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Why Ruto's African court stamp is raising heat among rights groups

 Then-Deputy President William Ruto at the ICC over charges relating to the 2007/08 post-election violence in 2016. [File, Standard]

Fears have been raised by Azimio leader Raila Odinga and human rights activists over President William Ruto's alleged signing of the Malabo Protocol last month.

Top government officials, pro-system activists and allied politicians however deny that Kenya signed the protocol ratifying the creation of the African Court of Justice and Human Rights (ACJHR).

Despite the denial, human rights campaign groups led by the Kenya Human Rights Commission (KHRC) have raised the red flag arguing that Kenya is in a hurry to ratify the treaty before the set October deadline this year. Last month, KHRC tweeted that on July 24, President Ruto signed the Protocol of the Constitutive Act of the African Union (AU), paving way for granting himself immunity against potential international crimes he may commit while serving as the head of state.

The joint statement by KHRC and Muslims for Human Rights (MUHURI) expressed concern over Ruto's action arguing it would likely have great ramifications for the quest for justice on behalf of victims and survivors of international crimes within Kenya."

"Ruto's signing is a continuation of Kenya's campaign to defeat international justice mechanisms, specifically, the ICC," said the joints statement signed by both organisations.

But in a rejoinder Foreign Affairs Principal Secretary Korir Sing'oei dismissed the claims as false, explaining that what Kenya signed on July 16, 2023 was the Protocol to the Constitutive Act of the African Union which establishes the Pan-African Parliament.

In July, President Ruto hosted leaders from AU, among them the president of the African Human Rights and Peoples Court which will be wound up and absorbed by the ACJHR if it is ratified.

"The AU is consolidating and strengthening its institutions so that it can serve the continent better. Kenya will play its role in strengthening AU institutions including regional economic communities, the African Court on Human and Peoples Rights and the Pan African Parliament," tweeted Ruto.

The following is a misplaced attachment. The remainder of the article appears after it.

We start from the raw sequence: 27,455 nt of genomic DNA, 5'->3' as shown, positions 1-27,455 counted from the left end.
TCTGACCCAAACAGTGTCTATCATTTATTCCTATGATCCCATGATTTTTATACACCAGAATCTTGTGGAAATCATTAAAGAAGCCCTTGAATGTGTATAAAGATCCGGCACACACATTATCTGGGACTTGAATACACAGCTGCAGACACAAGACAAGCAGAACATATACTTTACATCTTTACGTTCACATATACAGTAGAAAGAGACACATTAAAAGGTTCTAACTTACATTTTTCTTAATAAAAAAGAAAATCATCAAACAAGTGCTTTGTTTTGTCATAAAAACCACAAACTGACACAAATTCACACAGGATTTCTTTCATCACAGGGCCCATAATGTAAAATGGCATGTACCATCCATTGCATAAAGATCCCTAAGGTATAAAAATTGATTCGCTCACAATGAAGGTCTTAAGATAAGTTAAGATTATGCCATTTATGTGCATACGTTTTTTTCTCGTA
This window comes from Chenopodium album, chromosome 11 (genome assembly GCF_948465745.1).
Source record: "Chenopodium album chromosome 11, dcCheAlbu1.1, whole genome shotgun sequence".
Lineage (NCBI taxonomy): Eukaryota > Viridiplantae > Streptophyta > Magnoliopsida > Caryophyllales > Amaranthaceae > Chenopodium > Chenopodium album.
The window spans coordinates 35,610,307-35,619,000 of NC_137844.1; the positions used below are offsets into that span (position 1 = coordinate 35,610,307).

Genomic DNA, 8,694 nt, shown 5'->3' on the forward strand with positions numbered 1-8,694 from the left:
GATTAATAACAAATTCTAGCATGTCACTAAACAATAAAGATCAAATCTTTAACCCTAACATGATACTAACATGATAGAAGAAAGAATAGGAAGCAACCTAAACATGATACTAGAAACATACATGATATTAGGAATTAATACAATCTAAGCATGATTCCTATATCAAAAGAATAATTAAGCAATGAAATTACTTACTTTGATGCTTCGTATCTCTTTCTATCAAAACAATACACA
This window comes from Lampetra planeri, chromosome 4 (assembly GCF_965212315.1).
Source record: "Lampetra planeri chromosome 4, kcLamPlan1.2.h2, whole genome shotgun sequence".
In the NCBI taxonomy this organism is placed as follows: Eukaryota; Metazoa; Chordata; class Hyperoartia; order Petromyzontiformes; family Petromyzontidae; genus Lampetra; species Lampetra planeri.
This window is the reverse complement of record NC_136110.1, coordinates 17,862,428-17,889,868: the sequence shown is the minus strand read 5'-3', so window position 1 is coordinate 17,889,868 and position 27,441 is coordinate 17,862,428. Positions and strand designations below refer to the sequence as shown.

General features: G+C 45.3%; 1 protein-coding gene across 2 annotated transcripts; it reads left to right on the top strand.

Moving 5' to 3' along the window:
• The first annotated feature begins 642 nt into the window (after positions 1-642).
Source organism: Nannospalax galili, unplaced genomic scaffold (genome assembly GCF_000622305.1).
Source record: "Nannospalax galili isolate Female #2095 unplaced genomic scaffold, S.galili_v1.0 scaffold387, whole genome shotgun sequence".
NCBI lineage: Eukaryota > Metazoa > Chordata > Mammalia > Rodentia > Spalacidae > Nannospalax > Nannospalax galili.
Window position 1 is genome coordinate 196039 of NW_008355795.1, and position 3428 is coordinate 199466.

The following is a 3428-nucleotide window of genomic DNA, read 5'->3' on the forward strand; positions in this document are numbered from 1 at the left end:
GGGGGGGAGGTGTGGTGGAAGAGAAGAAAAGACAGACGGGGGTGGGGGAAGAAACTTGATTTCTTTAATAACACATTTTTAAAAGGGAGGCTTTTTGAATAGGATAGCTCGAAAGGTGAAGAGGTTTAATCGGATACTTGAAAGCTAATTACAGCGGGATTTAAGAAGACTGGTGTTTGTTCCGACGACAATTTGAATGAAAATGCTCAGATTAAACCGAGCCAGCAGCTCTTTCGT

Despite the government emphasising that Kenya had not signed the Protocol to the ACJHR as alleged, KHRC through Programme Officer Annet Nerima has demanded for more transparency and public participation before enactment of an amended version of the protocol

Speaking on Tuesday, Nerima said they are concerned about African leaders signing a law that provides them with immunity from prosecution over international crimes.

"Persisting in disseminating false information on this matter is irresponsible particularly from an organization such as KHRC. Kenya government has not signed the Protocol to the AU Court of Justice extending the Court's jurisdiction to international crimes.," Sing'oei responded again.

Note that Sing'oei's involvement with ratification of the Malabo protocol ratification process dates way back to 2015 after Kenya earlier failed to convince the United Nations Assembly of State Parties in New York to amend the Rome Statute in December 2014.

He emerged as a key player in fighting for Ruto's release after the ICC dropped charges of crimes against humanity on President Kenyatta also in December 2014.

After lobbying hard at the AU Heads of States Summit in February 2015, most presidents agreed with Kenya on the need of having the court set up because the ICC was allegedly targeting African leaders.

President Kenyatta was at the time making every effort to also get his deputy out of the ICC and appease Ruto's supporters who were becoming increasingly uncomfortable with his continued appearance at the court.

At the 2015 AU meeting MPs from Ruto's United Republican Party (URP) Kipchumba Murkomen (Senator Elgeyo Marakwet) and Samuel Chepkonga(MP Ainabkoi) both lawyers, accompanied by Sing'oei as part of the team sent to lobby in Addis Ababa.

Murkomen and Chepkonga were said to have raised concerns that the diplomatic efforts were not robust enough as they put pressure on then Foreign Affairs Cabinet Secretary Amina Mohammed and her team to do more in raising signatures for ratification of the protocol.

Some lobbysts who attended the meeting told The Standard later that afternoon in the Ethiopian capital that Sing'oei, who was the legal advisor in the deputy president's office played a big role in calming the situation.